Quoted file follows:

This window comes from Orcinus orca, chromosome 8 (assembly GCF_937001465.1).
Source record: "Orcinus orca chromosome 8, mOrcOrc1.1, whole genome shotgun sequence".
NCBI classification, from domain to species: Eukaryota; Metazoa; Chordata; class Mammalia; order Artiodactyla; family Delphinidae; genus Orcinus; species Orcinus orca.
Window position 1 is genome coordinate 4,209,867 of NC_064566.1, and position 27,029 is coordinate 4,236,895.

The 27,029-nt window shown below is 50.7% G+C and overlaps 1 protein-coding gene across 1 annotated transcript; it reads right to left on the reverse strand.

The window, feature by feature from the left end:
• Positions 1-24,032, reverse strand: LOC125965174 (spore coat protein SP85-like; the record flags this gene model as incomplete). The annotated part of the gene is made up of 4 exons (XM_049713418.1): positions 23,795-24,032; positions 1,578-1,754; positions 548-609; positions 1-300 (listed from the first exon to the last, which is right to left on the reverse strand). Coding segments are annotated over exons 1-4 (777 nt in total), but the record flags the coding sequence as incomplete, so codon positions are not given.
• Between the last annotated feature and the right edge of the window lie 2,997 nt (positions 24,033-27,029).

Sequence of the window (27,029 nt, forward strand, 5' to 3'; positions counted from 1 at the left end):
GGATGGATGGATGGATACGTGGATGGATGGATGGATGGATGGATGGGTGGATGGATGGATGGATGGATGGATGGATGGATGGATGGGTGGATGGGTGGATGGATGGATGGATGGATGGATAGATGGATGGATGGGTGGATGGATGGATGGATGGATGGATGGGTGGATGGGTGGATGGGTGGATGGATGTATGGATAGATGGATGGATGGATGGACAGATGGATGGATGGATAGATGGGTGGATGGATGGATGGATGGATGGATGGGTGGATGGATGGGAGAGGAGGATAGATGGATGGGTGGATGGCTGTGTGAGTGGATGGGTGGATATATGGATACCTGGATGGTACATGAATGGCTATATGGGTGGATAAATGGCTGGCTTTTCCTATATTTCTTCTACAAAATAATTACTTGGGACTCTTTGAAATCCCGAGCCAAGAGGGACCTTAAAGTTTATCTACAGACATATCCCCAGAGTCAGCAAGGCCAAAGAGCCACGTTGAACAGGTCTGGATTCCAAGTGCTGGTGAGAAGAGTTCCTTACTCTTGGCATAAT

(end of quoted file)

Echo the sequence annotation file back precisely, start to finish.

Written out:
This window comes from Orcinus orca, chromosome 8 (assembly GCF_937001465.1).
Source record: "Orcinus orca chromosome 8, mOrcOrc1.1, whole genome shotgun sequence".
NCBI classification, from domain to species: Eukaryota; Metazoa; Chordata; class Mammalia; order Artiodactyla; family Delphinidae; genus Orcinus; species Orcinus orca.
Window position 1 is genome coordinate 4,209,867 of NC_064566.1, and position 27,029 is coordinate 4,236,895.

The 27,029-nt window shown below is 50.7% G+C and overlaps 1 protein-coding gene across 1 annotated transcript; it reads right to left on the reverse strand.

The window, feature by feature from the left end:
• Positions 1-24,032, reverse strand: LOC125965174 (spore coat protein SP85-like; the record flags this gene model as incomplete). The annotated part of the gene is made up of 4 exons (XM_049713418.1): positions 23,795-24,032; positions 1,578-1,754; positions 548-609; positions 1-300 (listed from the first exon to the last, which is right to left on the reverse strand). Coding segments are annotated over exons 1-4 (777 nt in total), but the record flags the coding sequence as incomplete, so codon positions are not given.
• Between the last annotated feature and the right edge of the window lie 2,997 nt (positions 24,033-27,029).

Sequence of the window (27,029 nt, forward strand, 5' to 3'; positions counted from 1 at the left end):
GGATGGATGGATGGATACGTGGATGGATGGATGGATGGATGGATGGGTGGATGGATGGATGGATGGATGGATGGATGGATGGATGGGTGGATGGGTGGATGGATGGATGGATGGATGGATAGATGGATGGATGGGTGGATGGATGGATGGATGGATGGATGGGTGGATGGGTGGATGGGTGGATGGATGTATGGATAGATGGATGGATGGATGGACAGATGGATGGATGGATAGATGGGTGGATGGATGGATGGATGGATGGATGGGTGGATGGATGGGAGAGGAGGATAGATGGATGGGTGGATGGCTGTGTGAGTGGATGGGTGGATATATGGATACCTGGATGGTACATGAATGGCTATATGGGTGGATAAATGGCTGGCTTTTCCTATATTTCTTCTACAAAATAATTACTTGGGACTCTTTGAAATCCCGAGCCAAGAGGGACCTTAAAGTTTATCTACAGACATATCCCCAGAGTCAGCAAGGCCAAAGAGCCACGTTGAACAGGTCTGGATTCCAAGTGCTGGTGAGAAGAGTTCCTTACTCTTGGCATAAT